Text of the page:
March into the Future

March into the Future
She left empty handed
No suitcase
No checkbook
No regrets
She left behind a lifetime of suffering
and opened herself up to a new world
No more bloody altercations
No more bruises that reached down
deeper than their physical pain
Now if she could put the past far
enough behind as well
She feared the memories would haunt her
but she persisted
she needed to persist
despite the old ghosts that clung on so tight
Her first breath of fresh air in more years
then she could recall
Thunder rumbled off in the distance
as she pulled her shoulders back
stood tall and marched into the future
© Ann Christine Tabaka - Delaware, United States
Ann Christine Tabaka is a nominee for the 2017 Pushcart Prize in Poetry.
She placed Third in Vita Brevis Best Poem Contest January 2018.  She was selected as Poet of the Month for January 2018 and interviewed by Kingdoms in the Wild. She lives in Delaware, USA.  She loves gardening and cooking.  Chris lives with her husband and two cats. Her most recent credits are Page & Spine, West Texas Literary Review, Oddball Magazine, The Paragon Journal, The Literary Hatchet, The Stray Branch, Trigger Fish Critical Review, Foliate Oak Review, Bindweed Magazine, The Metaworker, Raven, RavensPerch, Anapest Journal, Mused, Apricity Magazine, The Write Launch, The Stray Branch, Scryptic Magazine, Ann Arbor Review, The McKinley Review.
*(a complete list of publications is available upon request)


Immortal I



not immortal

am I, not me.

I live, I know,

in the end to die. 

I’ve heard it said

gods wept and bled,

Likeus they lived,

and loved and died.

I bleed and weep

and live and die,

Yet I’m no god.

Not good, am I?


I’m tired, not dead,

Not I, not yet,

Of feeling like one,

Not being a god. 


© Rajnish Mishra, Varanasi - India


Rajnish Mishra is a poet, blogger, writer from Varanasi, India. He publishes PPP Ezine.


Heaven is My Horse Fly

Heaven is My Horse Fly 


A common horse fly

peripatetic traveler

vacationing in my world

into my bathroom,

(ride me cowboy, fly)

it’s summer time-

lands on my toilet seat

pit stops at Nikki’s Bar & Grill,

kitty litter box, refuels.

Thirteen round trips

buzzing my skin and skull-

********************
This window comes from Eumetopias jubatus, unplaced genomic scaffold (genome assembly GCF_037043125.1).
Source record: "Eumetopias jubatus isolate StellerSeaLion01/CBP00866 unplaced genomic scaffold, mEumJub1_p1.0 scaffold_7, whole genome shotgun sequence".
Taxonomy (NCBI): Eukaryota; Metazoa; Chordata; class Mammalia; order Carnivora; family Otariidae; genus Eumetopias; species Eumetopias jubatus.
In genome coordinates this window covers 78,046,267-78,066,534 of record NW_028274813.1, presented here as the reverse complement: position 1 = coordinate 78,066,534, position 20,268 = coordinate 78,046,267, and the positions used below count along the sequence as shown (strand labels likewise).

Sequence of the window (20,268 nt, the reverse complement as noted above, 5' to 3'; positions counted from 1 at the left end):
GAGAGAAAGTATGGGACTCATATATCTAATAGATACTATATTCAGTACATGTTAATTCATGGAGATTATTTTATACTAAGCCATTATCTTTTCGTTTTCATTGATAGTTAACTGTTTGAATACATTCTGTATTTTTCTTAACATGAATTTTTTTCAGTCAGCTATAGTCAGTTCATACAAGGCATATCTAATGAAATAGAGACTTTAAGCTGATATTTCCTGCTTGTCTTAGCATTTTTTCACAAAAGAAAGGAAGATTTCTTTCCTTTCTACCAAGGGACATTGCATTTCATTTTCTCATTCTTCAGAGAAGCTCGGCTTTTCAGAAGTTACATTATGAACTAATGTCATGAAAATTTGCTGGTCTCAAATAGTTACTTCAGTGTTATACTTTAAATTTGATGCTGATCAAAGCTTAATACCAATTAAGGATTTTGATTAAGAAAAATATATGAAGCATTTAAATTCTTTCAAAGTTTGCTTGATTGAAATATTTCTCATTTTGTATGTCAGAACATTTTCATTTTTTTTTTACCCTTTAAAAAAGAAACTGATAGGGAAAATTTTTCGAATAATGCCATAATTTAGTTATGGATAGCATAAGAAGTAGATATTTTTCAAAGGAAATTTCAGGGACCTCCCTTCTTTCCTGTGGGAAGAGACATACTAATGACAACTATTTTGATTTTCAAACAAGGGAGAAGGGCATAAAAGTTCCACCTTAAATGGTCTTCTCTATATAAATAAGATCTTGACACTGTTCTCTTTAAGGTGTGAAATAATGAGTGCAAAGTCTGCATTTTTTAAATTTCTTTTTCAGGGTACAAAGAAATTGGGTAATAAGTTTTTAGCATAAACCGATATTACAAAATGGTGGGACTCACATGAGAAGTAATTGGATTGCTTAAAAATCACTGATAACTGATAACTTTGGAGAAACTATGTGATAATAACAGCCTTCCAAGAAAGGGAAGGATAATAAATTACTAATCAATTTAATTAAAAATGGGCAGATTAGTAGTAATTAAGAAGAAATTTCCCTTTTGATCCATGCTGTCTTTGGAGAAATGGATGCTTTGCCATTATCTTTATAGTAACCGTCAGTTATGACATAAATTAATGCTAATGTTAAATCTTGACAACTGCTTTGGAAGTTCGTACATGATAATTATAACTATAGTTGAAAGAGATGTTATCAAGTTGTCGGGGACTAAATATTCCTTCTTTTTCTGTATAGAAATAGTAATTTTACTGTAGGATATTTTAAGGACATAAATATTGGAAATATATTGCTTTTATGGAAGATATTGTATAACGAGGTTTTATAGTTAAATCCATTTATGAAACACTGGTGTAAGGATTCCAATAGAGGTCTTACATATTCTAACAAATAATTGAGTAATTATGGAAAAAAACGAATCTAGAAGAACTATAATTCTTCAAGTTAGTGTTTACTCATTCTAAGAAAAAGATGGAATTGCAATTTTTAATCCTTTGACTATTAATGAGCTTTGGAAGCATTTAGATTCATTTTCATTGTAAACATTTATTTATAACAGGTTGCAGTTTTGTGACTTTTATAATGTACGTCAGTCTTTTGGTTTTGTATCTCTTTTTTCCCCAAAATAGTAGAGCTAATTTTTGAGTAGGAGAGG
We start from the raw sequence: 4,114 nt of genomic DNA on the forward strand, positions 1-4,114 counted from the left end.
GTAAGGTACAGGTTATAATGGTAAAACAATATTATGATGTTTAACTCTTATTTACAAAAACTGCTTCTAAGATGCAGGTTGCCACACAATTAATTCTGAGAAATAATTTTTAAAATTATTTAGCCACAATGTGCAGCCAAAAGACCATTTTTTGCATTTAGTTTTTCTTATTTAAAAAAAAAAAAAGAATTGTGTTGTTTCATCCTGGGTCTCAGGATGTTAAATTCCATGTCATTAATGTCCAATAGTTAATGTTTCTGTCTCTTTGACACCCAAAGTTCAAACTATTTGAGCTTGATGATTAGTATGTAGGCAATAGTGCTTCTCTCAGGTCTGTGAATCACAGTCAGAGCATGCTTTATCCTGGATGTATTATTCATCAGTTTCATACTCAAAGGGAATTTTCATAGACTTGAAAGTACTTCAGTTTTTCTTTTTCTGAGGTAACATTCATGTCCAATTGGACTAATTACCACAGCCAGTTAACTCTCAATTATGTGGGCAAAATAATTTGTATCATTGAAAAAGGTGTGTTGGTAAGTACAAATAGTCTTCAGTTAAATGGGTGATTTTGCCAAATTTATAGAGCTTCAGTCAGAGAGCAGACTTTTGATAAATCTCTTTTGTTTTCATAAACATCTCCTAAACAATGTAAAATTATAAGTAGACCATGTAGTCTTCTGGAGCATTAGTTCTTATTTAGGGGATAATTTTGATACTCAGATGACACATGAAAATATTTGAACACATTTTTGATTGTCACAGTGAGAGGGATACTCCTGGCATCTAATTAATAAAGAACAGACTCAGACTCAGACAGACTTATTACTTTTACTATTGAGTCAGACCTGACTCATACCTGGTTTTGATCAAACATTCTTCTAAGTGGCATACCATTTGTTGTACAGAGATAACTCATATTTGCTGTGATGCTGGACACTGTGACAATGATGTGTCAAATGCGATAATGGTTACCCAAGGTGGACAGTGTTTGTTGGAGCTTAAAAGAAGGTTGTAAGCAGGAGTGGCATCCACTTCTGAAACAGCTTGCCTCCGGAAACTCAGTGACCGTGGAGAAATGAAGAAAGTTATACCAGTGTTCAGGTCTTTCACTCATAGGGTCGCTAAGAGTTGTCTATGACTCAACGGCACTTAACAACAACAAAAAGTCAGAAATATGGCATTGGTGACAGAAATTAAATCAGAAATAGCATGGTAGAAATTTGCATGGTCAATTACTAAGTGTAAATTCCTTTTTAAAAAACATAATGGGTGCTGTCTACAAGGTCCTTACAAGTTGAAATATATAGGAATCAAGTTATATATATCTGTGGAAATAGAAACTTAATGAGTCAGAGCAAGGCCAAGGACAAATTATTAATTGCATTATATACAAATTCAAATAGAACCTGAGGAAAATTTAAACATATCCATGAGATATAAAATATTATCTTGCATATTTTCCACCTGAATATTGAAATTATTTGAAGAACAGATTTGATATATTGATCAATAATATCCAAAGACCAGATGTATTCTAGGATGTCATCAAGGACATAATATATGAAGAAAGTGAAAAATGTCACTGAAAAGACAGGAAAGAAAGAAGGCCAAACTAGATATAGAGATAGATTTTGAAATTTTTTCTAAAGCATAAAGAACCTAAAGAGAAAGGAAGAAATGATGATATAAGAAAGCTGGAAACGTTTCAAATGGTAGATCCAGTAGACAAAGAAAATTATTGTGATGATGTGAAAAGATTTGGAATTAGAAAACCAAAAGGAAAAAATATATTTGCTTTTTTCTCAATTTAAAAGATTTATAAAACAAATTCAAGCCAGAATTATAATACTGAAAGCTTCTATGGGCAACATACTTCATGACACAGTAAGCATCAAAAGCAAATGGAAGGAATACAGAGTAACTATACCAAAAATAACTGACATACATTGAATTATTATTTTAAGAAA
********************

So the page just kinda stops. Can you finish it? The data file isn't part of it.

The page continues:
he calls them “short runs.”

Steady pilot, good mileage,

frequent flier credits.

I swat his war journey,

splat, downed, then, an abrupt end.


 © Michael Lee Johnson, Itasca, Illinois - United States

Michael Lee Johnson lived ten years in Canada during the Vietnam era and is a dual citizen of the United States and Canada. Today he is a poet, freelance writer, amateur photographer, and small business owner in Itasca, Illinois.  Mr. Johnson published in more than 1012 publications, his poems have appeared in 35 countries, he edits, publishes 10 different poetry sites.  Michael Lee Johnson, Itasca, IL, nominated for 2 Pushcart Prize awards for poetry 2015/1 Best of the Net 2016/and 2 Best of the Net 2017.  


Sonnet #101 Oh What the Hell

Oh What the Hell


Gracefully inept at life’s perfection

gleefully disorganized and simple

and who put the milk in the top freezer?

Sometimes I think that gremlins reside here

glowing and rising with the autumn sun

think I forgot to buy the half & half

good thing my favorite color is black,

since the toaster forgot to pop again

ribbon-like clouds adrift off to the east.

chickadees return to the empty feeder

soft rain arrives, my umbrella misplaced.

I have five but cannot find even one.

adapt to life with its imperfections,

oh what the hell, I might as well just smile.


© Ken Allan Dronsfield - Seminole, United States

first published in FORTH Magazine, November 2017
Ken Allan Dronsfield is a disabled veteran and poet. He is a three time nominee for the Pushcart Prize and twice nominated for the Best of the Net.  His poems have been published world-wide throughout North and South America, Europe, Asia, Australia and Africa. Ken's work can be found in The Burningword Journal, Belle Reve Journal, Blue Heron, The Stray Branch, Now/Then Manchester Magazine UK,  Scarlet Leaf Review, EMBOSS Magazine, and many more. Ken loves life!



Into An Unending Now

Into An Unending Now


While gazing at the water

absorbed in my own thoughts,

a voice calls my name, clear

and lovely as a thousand chimes

each caressed by a gentle breeze,

a whisper reaching a crescendo.


My eyes turn to the green field’s

edge, where begins the grove,

Her smile like sunlight, she

calls again. Her eyes dancing

and shining upon my approach.


Everything once lost restored,

every care converted into joy.

In our embrace every moment

past, every moment to come

melts into an unending now.


© 2016 Arthur Turfa, Batesburg U.S.A.


This poem will appear in Saluda Reflections, coming in June 2018 from Finishing Line Press.



Arthur Turfa lives in South Carolina, but his poetry reflects the many places where he has lived or traveled.  His next book, Saluda Reflections, comes out from Finishing Line Press in June 2018. He has two other books of published poetry.





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